Skip navigation
Brain Overload and Workplace Distraction a Real Threat

Brain Overload and Workplace Distraction a Real Threat

Do you know the six most common types of workplace distraction that interfere with your ability to focus and be productive?

Best selling author Edward Hallowell, MD, says too many of us suffer from “attention deficit trait” (ADT), a neurological condition that’s caused by brain overload in a hyper-stimulating environment.  While ADT may make us feel as if we have ADD/ADHD, which originates generically and is usually treated with medication, it is a temporary condition that does not need medical treatment.

In his book, Driven to Distraction at Work (Harvard Business Review Press, 2015), Dr. Hallowell provides tips on how to prevent distraction, improve your focus, and offset ADT.

I’ve been struggling on and off for years with maintaining some sense of balance in my life, so I was anxious to see how I did on the free ADT test available on the Harvard Business Review site ( After answering the 16 questions using the little “slider bars” to record my personal assessment on things such as “worry”, “multi-tasking” and “playing the hero,” I looked up from my laptop where almost everyone in the airport terminal was interacting with some sort of electronic device.

After smiling at a passerby, I looked back at my screen and was surprised by what I saw.

Low and behold, my scores in all six areas were well underneath the danger line. Even so, the system gave me a number of helpful tips to use the next time I felt like a “row boat in the water” – a description I commonly use to tell my team that I am reaching coping overload. When things are really complex, which is often the case as the owner of a thriving small business, tell them I feel like “a thousand ping pong balls and flying at me in random bursts.”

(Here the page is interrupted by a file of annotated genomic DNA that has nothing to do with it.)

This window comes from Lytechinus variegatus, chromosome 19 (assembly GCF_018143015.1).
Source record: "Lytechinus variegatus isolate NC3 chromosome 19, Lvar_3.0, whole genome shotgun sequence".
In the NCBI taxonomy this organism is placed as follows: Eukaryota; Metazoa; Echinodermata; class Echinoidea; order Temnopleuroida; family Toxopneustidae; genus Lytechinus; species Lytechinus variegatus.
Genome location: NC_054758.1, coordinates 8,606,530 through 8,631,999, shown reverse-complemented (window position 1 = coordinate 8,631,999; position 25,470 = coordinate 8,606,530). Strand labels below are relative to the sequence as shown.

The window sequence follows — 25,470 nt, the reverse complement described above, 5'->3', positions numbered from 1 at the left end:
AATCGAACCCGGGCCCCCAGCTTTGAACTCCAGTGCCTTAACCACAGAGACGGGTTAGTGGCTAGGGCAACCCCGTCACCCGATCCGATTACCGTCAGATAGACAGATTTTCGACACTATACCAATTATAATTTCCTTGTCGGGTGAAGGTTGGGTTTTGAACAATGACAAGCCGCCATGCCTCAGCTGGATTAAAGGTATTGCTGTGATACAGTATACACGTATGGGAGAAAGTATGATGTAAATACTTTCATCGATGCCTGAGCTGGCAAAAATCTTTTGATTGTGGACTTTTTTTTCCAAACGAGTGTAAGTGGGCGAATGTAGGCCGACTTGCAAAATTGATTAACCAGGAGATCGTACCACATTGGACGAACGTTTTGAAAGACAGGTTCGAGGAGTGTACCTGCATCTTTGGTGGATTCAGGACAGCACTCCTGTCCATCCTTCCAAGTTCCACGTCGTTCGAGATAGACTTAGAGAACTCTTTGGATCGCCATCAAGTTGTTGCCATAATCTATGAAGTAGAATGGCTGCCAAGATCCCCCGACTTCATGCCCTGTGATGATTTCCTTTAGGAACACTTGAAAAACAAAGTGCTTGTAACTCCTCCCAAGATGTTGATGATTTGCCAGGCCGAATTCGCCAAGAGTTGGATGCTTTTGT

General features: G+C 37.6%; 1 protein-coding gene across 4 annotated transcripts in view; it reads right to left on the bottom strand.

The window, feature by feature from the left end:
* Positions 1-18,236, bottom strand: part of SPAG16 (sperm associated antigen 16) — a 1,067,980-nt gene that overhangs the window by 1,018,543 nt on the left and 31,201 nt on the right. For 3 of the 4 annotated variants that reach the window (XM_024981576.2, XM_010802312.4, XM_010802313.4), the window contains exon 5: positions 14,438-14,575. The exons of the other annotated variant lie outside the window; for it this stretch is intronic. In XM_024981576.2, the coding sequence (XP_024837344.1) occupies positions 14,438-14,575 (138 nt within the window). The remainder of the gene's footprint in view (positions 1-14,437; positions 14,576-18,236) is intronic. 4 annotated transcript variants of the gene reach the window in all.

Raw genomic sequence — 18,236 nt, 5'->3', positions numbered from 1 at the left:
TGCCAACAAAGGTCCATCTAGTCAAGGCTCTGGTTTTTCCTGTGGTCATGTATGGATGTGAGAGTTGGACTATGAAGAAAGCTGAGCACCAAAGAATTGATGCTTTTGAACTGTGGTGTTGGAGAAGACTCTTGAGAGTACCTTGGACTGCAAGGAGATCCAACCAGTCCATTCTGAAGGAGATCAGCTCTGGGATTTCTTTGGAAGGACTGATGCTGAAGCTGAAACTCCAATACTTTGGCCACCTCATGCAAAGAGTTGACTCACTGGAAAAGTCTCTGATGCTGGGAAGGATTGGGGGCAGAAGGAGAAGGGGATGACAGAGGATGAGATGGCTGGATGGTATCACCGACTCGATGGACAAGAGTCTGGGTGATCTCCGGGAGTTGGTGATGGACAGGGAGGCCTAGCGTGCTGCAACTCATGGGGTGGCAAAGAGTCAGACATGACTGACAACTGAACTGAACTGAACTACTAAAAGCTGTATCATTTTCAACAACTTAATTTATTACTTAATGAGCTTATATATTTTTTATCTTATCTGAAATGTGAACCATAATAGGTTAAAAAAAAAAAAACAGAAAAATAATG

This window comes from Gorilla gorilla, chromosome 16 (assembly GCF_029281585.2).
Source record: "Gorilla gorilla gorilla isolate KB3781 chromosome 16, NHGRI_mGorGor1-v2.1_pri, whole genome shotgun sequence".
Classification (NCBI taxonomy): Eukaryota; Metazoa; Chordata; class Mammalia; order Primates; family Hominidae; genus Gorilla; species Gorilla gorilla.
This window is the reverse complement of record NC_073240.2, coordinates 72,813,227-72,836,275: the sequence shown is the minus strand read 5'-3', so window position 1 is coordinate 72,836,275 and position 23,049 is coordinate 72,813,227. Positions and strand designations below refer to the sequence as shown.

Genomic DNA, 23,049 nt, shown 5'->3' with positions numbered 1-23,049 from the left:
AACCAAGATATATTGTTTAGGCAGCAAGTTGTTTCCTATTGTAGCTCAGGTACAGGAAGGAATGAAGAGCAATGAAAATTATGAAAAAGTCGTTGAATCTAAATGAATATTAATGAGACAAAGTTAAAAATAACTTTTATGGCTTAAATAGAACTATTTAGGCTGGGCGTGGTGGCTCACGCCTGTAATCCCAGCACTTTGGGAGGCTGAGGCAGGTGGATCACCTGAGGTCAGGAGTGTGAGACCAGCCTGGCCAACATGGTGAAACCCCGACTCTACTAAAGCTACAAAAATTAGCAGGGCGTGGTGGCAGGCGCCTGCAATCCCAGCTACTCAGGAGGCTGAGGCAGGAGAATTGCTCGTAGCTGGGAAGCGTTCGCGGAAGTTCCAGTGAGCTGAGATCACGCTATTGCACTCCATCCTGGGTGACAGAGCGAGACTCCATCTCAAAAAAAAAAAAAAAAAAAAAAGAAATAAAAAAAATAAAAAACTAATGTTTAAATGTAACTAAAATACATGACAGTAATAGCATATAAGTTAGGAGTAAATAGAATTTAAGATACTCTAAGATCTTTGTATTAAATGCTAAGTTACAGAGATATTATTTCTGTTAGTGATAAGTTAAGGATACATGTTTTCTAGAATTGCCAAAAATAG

Perhaps I’m coping better than I thought.

Could be that my verbalization of these mental pictures helps defuse the complexity and stress. Or maybe it’s my ace team stepping in to buffer, bolster and act when they sense or hear certain things from me. Then again, it could be my stoic German lineage.

While I am sure I have through years of trial-and-error developed the ability to deflect the disabling effects of ADT, I still feel overwhelmed and deflated from time to time. But the test results are encouraging and I plan to embrace a number of the tips provided such as:


  • When you get bored, don’t immediately turn to an electronic device. Try reading an article you’ve been meaning to read, or calling an associate you’ve been meaning to speak with.
  • Delegate tasks that someone else can better complete, and give yourself back some time.
  • As much as possible, do what you’re good at. Many of us feel compelled to improve our weaknesses, only to waste a lot of time in the process.


I’m also cognizant that my initial scores may have been influenced by my being out of the office, sitting in the airport terminal waiting for a flight, so I may redo the self assessment when that “row boat in the water / flying ping pong balls coming at me every which way” comes over me again. In any event, the advice provided at the end of the test is worth a second look. 

How did you score on the test? What did you see about yourself?


Marie Swift is President and CEO of Impact Communications, a full-service marketing communications firm serving a select group of independent financial advisors and allied institutions.

Hide comments


  • Allowed HTML tags: <em> <strong> <blockquote> <br> <p>

Plain text

  • No HTML tags allowed.
  • Web page addresses and e-mail addresses turn into links automatically.
  • Lines and paragraphs break automatically.